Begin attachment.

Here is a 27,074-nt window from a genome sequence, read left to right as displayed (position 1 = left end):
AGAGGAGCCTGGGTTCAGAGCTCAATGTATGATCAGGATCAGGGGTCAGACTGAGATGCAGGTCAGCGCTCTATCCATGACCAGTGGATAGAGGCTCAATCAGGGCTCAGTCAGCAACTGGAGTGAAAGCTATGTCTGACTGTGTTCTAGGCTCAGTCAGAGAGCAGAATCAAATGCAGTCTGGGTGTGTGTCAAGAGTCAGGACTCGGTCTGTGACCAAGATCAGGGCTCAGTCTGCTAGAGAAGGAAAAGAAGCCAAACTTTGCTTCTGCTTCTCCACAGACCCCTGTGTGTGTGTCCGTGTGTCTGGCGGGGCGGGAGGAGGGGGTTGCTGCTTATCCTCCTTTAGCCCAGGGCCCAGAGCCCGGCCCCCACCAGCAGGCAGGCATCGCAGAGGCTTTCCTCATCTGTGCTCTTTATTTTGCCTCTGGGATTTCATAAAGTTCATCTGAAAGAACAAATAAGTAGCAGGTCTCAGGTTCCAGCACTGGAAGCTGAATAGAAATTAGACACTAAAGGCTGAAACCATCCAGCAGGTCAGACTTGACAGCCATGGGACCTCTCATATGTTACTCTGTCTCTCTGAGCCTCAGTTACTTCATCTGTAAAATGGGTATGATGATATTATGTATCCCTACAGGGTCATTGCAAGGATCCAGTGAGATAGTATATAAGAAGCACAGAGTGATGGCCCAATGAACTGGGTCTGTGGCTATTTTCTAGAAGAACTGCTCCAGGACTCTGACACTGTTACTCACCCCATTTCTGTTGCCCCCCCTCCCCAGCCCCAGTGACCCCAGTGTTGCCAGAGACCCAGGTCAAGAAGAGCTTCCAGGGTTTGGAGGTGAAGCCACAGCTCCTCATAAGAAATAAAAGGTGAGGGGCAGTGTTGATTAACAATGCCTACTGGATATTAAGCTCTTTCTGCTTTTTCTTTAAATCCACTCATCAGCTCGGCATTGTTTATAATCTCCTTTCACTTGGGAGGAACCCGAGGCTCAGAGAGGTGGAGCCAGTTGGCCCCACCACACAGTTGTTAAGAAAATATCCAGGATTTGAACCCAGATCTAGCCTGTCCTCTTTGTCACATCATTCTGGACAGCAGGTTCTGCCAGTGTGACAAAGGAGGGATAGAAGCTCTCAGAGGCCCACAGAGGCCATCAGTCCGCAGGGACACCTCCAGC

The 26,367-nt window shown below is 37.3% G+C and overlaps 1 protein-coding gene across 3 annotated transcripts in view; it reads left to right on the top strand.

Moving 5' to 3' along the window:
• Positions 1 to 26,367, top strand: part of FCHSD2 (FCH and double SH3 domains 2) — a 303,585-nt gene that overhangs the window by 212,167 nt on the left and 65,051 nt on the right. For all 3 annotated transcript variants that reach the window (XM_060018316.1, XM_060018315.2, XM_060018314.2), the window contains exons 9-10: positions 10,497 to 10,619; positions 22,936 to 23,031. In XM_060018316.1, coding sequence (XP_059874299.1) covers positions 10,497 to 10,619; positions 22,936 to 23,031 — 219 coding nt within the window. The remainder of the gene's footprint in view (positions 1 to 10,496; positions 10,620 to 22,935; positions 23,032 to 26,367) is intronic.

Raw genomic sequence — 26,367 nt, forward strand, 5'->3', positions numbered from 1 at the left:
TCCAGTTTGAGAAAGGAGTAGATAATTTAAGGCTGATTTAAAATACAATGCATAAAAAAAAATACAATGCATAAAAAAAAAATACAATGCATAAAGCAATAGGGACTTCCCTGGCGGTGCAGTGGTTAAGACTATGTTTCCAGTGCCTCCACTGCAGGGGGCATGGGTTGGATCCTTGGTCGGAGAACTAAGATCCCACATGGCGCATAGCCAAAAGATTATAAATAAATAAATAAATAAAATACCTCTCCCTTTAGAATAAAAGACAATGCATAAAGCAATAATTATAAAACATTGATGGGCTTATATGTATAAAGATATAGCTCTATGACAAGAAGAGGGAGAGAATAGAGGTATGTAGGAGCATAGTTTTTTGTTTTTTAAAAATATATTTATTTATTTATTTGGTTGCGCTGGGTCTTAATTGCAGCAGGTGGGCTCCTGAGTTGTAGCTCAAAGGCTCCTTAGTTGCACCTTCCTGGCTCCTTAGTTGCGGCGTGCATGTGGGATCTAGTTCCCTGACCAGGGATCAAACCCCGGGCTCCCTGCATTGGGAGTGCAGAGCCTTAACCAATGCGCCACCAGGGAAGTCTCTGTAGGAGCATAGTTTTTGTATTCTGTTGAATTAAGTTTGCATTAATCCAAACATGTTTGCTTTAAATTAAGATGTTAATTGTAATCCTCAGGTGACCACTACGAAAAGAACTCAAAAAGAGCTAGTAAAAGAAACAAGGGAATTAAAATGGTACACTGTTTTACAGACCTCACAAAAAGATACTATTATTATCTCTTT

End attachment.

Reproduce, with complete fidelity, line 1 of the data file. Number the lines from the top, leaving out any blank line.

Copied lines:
Here is a 27,074-nt window from a genome sequence, read left to right as displayed (position 1 = left end):